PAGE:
I think that's a shame. Beer shouldn't be bad but it also shouldn't be inaccessible or pretentious. It also shouldn't need to be the centre of attention in a social setting but rather be the lubricant that helps the wheels turn. I want to have something on hand that can easily be thrown in the mix at a bbq or when having a few mates around that is nice and drinkable for someone who isn't a big or adventurous beer drinker as well as those who enjoy craft beer.

So I thought about what styles would probably get the job done. I came up with: 
  • Ordinary/Best Bitter
  • Irish Red Ale
  • Australian Pale Ale
  • Kolsch
  • Witbier
  • Mild
  • Pilsner/Lager
And looking at it, I actually find that list intimidating. I've just brewed an Irish Red Ale so we'll have to see how that turns out but they all strike me as beers that are hard to do well. There are two difficulties: they're so simple that it's rarely going to be memorable and there's nowhere to hide off flavours. It really demands a good process and ingredients.

Getting on top of a couple of these styles is now one of my projects. They're not likely to set anyones world on fire but hopefully I can brew something that's an easy and pleasant drink that will contribute to more great beer memories.

Apr 27, 2012

Wild yeast update #2

It's been about six weeks since I collected the wild yeast. Two of the jars grew mould and were chucked. The other two were promising and they were stepped up into 250 ml erlenmeyer flasks.

The most promising one is now in a 2l erlenmeyer flask, growing and getting ready to do its thing in a batch of beer. I tasted it and when I failed to die my mate Luke sampled it too.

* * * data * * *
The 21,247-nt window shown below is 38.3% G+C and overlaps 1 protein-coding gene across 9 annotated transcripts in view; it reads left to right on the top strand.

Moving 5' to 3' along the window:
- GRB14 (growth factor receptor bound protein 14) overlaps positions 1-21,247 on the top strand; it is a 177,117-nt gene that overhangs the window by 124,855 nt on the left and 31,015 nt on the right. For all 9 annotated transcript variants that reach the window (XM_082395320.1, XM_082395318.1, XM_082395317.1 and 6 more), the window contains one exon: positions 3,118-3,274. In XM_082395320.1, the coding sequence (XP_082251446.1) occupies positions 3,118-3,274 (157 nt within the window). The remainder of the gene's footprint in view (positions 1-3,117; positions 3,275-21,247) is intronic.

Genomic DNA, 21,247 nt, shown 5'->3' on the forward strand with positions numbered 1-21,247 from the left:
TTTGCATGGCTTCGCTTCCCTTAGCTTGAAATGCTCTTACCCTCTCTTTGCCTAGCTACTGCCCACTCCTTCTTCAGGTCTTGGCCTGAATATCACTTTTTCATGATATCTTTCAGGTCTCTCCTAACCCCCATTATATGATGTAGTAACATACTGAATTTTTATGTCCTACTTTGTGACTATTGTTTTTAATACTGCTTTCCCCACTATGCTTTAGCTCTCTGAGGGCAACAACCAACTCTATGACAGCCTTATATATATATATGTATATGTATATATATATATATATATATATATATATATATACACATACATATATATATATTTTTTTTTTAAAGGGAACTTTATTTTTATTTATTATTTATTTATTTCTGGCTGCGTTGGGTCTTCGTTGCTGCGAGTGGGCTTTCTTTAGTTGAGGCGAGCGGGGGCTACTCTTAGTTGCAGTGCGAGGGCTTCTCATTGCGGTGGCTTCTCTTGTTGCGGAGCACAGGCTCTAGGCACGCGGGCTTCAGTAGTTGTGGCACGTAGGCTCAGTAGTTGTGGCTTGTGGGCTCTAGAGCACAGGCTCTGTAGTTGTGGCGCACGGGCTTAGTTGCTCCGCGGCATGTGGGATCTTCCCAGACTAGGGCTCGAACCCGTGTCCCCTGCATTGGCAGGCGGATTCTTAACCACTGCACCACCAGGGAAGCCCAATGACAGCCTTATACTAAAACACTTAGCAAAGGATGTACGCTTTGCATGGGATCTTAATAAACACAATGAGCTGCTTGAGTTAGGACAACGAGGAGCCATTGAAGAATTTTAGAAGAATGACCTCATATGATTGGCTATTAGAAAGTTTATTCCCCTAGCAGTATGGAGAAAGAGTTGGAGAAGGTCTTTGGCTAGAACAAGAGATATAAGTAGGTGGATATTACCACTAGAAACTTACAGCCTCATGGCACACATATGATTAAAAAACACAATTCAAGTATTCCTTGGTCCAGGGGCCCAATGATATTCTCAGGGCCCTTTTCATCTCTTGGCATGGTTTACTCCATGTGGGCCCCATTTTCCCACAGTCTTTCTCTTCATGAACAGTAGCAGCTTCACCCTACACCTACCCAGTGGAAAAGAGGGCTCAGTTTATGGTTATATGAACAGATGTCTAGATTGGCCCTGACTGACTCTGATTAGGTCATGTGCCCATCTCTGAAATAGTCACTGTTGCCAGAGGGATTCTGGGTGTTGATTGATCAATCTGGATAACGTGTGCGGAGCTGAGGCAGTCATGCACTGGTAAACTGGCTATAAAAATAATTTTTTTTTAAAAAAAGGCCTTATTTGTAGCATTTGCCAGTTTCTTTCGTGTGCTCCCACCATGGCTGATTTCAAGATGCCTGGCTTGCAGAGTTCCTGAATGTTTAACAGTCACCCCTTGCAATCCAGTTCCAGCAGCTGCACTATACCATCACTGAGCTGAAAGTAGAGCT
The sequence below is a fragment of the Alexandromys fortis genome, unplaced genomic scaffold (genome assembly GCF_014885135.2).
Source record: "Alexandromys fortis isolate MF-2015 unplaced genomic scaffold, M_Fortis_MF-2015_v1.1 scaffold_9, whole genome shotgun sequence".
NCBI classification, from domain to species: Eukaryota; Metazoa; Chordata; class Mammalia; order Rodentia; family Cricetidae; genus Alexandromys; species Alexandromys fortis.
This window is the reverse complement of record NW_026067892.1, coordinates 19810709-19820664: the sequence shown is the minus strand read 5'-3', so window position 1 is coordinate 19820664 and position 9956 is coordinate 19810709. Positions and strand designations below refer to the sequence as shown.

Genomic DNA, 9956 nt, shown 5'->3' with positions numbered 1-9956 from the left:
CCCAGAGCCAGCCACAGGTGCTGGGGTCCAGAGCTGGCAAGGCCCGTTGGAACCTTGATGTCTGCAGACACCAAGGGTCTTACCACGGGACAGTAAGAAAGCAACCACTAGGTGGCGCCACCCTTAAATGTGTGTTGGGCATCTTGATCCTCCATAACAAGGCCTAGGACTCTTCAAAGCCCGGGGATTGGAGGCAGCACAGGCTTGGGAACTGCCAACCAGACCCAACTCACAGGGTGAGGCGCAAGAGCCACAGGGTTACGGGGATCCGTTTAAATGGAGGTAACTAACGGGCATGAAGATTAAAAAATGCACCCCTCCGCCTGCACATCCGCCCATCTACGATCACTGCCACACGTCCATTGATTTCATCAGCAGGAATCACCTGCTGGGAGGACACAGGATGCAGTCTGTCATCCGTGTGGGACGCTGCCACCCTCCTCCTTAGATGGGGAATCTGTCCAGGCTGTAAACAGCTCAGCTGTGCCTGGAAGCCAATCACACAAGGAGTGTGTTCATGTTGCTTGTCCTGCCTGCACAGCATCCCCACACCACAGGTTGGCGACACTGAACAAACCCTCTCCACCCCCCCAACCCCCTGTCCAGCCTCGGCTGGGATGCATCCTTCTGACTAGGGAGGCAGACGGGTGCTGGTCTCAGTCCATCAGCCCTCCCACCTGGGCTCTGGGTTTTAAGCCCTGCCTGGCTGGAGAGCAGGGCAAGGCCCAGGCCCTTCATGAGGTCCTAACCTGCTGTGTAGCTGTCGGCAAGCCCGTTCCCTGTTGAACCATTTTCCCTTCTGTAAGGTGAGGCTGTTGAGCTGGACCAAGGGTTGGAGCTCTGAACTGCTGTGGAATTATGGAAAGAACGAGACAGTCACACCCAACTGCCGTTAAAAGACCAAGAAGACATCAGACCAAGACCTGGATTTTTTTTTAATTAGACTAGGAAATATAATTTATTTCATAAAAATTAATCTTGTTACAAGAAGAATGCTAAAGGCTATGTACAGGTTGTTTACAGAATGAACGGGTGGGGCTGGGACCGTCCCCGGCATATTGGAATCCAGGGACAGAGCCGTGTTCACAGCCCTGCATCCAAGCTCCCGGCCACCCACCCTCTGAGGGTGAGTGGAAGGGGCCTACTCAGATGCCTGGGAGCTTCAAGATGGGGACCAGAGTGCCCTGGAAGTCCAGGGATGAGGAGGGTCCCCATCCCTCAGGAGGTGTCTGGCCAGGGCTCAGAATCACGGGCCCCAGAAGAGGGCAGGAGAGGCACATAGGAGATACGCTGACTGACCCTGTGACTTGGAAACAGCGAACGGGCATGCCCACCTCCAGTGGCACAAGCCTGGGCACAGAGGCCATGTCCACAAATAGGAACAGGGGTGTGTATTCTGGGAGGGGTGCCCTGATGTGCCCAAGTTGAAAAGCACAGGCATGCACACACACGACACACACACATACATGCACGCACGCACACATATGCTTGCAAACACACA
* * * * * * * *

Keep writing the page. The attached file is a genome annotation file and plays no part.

Jar #3 was the wild yeast winner
I'm finding it really hard to describe. The dominant citrus character has given way to something else. Earthy is the word that comes to mind but that's one of those nothing descriptions that I use when I can't really get any closer to the reality. It doesn't smell anything like dirt. Spicy or herbal are descriptors that nibble around the edges of the aroma but don't really get at the heart of it. I don't know. Maybe a menthol kind of flavour going on? Strange. That's all I've got. It's definitely turning into something else and I guess I'll have to wait and see how it turns out.

One thing I was a bit concerned about was how well it would attenuate. It seemed to have done a pretty good job of dealing with the malt extract though. Not really dry, there was some slight residual sweetness but it seemed to have a pretty average attenuation, somewhere in between an English Ale and a dry IPA.

Can't wait to try this Tassie wild yeast in a beer
I'm thinking of using it in something relatively low alcohol and simple for its first run. Something like a Wit maybe. Not sure.

The other one, from jar #4, got tipped. It was starting to grow some mould and I wasn't willing to try and salvage it.

Apr 26, 2012

Hop city

Apparently this is so hot right now in some trendy craft beer bars. Huw, Jason, Benny and I gave it a go while the Export Stout was brewing.

Take some hop flowers (we used Galaxy)

Add them to a coffee plunger

Add some beer (we used a couple of Stellas as they're pretty plain)

And out comes extra hop infused beer. We decided that next time we'd add more hops and leave for a longer time. It definitely added something to the mouthfeel and flavour of the beer, a bit of aroma. Definitely worth trying another time with some more hops.

Apr 25, 2012

Brewday: ANZAC Day Export Stout

I've been itching to brew with Huw and Jason, my regular co-conspirators and today was the day. We also roped in Benny who we've been wanting to have along for a while.

We brewed an Export Stout, pinched but with minor changes from The Mad Fermentationist who in turn pinched it from Oregon's Pelican Pub and Brewery.

For my version of the recipe, I changed the hops to Fuggles and a small amount of Northern Brewer since I'm still trying to use up some leftovers. I also read somewhere about an old school technique for brewing Stouts: adding a portion of the black malt directly to the boil. I've given that a go and we'll see how it turns out.

We did some brewing. It was pretty relaxed and everything worked out well with no problems. Jason showed us his skills with the weber, cooking pork belly and a pork roast. That stuff was amazing.